4 Things You Never Knew About the Leaning Tower of Pisa

A historical site turned Instagram photo background, the Leaning Tower of Pisa is a sight to behold, but it is often relegated to being the butt of an age-old joke. Is that person really holding up the tilting tower? Completed in 1372, the Leaning Tower of Pisa has a storied history that’s painted all over its lopsided construction.

While it’s not difficult to determine something went wrong during its build, there are far more fascinating facts about the Italian tower.

Benito Mussolini Was Ashamed of the Tower

Photo of the leaning tower of Pisa and a small statue
Credit: Patryk Kosmider/ Shutterstock.com

When Mussolini took over Italy and aimed to strengthen the presence of fascism, he targeted different aspects of the country. As odd as it may seem, among them was the Leaning Tower of Pisa. According to Mussolini, the tower wasn’t the best symbol for Fascist Italy. Ashamed of the historic structure, he ordered that the tilt be reversed.

Under Mussolini’s orders, engineers drilled into the foundation. Approximately 200 tons of concrete was poured into each hole in an attempt to correct the slant. Once the concrete was in place, Mussolini saw a change in the tilt, but not the one he sought. The Leaning Tower of Pisa fell another few inches south, increasing the tilt.

It’s Not the Only Leaning Tower

Photo of a tall, old, stone clocktower
Credit: KrimKate/ Shutterstock.com

Though the Leaning Tower of Pisa is the most well-known structure, it’s far from the only tower built on unstable ground. There are 10 leaning towers in Italy, including Campanile of San Nicola, Campanile of San Michele degli Scalzi, and others in Venice, Bologna, Caorle, Burano, and Rome.

Like the Leaning Tower of Pisa, many of them were built on ground that can’t sustain the weight of the structure. The Campanile of San Martino, Santo Stefano, Basilica di San Pietro di Castello, and San Giorgio were constructed on the soft grounds of Venice.

The Leaning Tower of Pisa is joined by two additional leaning towers — Campanile of San Michele degli Scalzi and Campanile of San Nicola.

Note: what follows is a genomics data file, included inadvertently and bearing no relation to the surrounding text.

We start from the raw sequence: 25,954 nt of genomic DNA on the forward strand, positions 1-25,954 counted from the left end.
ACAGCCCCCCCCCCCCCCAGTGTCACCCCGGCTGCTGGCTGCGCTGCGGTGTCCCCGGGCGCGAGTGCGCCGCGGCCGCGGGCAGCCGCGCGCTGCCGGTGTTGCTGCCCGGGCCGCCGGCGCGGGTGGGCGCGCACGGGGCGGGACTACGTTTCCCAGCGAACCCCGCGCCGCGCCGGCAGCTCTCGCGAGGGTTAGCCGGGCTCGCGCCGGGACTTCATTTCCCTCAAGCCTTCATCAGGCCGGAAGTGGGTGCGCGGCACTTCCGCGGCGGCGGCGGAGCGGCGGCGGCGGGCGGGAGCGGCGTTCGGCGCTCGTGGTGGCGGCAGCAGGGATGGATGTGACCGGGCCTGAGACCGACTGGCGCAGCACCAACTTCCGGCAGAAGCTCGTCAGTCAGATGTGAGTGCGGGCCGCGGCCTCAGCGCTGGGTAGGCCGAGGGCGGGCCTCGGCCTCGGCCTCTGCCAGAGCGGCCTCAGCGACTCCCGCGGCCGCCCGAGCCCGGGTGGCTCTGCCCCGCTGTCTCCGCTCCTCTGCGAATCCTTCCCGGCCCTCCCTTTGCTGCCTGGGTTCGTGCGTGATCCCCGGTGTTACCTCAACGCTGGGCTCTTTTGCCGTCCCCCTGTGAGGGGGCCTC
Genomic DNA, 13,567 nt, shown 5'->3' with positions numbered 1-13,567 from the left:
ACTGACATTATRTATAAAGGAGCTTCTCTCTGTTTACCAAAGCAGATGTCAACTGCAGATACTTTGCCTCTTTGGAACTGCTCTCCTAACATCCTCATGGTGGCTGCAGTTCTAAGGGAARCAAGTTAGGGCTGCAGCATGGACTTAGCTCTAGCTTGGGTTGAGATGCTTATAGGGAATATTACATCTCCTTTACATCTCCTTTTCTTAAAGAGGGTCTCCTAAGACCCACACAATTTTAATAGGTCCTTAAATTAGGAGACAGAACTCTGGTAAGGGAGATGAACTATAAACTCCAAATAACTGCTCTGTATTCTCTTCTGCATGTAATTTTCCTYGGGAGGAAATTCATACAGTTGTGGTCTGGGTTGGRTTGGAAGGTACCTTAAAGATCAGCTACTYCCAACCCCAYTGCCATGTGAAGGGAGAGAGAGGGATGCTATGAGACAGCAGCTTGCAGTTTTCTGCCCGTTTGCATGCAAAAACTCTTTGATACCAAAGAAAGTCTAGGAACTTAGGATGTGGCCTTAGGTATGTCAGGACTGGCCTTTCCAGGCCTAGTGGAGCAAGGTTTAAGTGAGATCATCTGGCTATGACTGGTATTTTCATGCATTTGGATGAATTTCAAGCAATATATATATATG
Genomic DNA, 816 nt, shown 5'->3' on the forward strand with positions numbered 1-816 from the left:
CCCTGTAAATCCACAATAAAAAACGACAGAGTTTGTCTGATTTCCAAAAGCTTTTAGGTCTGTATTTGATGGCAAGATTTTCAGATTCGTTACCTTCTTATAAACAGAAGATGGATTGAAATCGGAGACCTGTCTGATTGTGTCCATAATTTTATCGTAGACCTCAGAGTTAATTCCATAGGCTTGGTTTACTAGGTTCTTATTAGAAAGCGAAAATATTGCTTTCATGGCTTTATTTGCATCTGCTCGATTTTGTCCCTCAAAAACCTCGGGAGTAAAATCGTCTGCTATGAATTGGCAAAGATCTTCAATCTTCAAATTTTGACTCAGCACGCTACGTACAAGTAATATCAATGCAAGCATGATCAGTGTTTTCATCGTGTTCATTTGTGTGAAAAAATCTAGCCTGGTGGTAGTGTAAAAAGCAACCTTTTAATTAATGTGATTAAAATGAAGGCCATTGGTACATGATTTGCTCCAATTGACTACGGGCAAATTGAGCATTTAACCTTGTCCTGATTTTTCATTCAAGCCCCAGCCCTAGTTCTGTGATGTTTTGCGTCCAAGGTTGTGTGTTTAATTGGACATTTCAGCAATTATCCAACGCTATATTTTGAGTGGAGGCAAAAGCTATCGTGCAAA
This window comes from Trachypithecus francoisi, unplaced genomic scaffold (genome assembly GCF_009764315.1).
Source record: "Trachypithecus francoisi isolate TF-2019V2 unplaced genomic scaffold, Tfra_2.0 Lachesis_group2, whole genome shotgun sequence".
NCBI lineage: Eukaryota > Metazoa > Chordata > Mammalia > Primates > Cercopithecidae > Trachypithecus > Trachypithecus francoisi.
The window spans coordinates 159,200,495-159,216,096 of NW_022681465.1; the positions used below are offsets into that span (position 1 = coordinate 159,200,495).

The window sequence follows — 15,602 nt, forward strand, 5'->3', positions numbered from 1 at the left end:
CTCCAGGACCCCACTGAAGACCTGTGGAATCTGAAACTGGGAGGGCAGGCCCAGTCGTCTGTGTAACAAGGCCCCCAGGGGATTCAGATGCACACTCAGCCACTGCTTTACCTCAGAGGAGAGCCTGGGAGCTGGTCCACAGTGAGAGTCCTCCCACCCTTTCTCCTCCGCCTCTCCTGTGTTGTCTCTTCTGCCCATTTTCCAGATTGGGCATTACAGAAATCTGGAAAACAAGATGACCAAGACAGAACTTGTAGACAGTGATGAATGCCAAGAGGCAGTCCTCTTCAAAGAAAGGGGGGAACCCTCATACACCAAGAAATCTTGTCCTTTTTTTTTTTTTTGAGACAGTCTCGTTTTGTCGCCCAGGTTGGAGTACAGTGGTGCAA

The Lean Direction Has Changed Over Time

Photo of the Leaning Tower of Pisa
Credit: Guzel Studio/ Shutterstock.com

It may seem implausible, but the Leaning Tower of Pisa hasn’t always tilted toward the south. In attempts to completely fix the original slant, engineers have frequently implemented different techniques. Original attempts were thwarted by the center of gravity, and recent plans led to the Leaning Tower of Pisa switching which side it leaned toward.

In 1995, one method involved freezing and use of steel cables. The result was an increased lean. While some attempts have led to worse results, crews have been able to correct the tilt marginally. Ultimately, engineers have been able to return it to the degree of tilt it was at in 1838.

It Took 200 Years to Built

Photo of the top of the Leaning Tower of Pisa in front of a beautiful sunset
Credit: pisaphotography/ Shutterstock.com

On August 14, 1173, construction on the Leaning Tower of Pisa began. What could have been a relatively simple job was exacerbated by the ground of Pisa. The soft soil led to immediate issues as the tower started to lean well before construction was close to being completed. Marshy terrain proved unable to sustain the weight of the tower, and as building continued, the tower started to sport its signature tilt.

When builders realized the structure was tilting, they stopped building. For almost 100 years, the unfinished tower was abandoned. Construction stopped in 1178 and didn’t pick up again until 1272, leaving nearly a century-long gap. The tower was finally finished in 1372.

Will the Tower Ever Fall?

Photo of the Leaning Tower of Pisa
Credit: Lukiyanova Natalia frenta/ Shutterstock.com

Considering the degree of the tilt, it’s inevitable that the Leaning Tower of Pisa will collapse without proper intervention. For now, we get to enjoy it in all of its tilted glory, but according to Livescience, experts believe the tower has only another 200 years left, barring accidents with building maintenance or a permanent fix.

The Leaning Tower of Pisa is a part of Italy, one of many landmarks that tourists flock to in order to capture the perfect gag photo of themselves “lifting” the Leaning Tower of Pisa.

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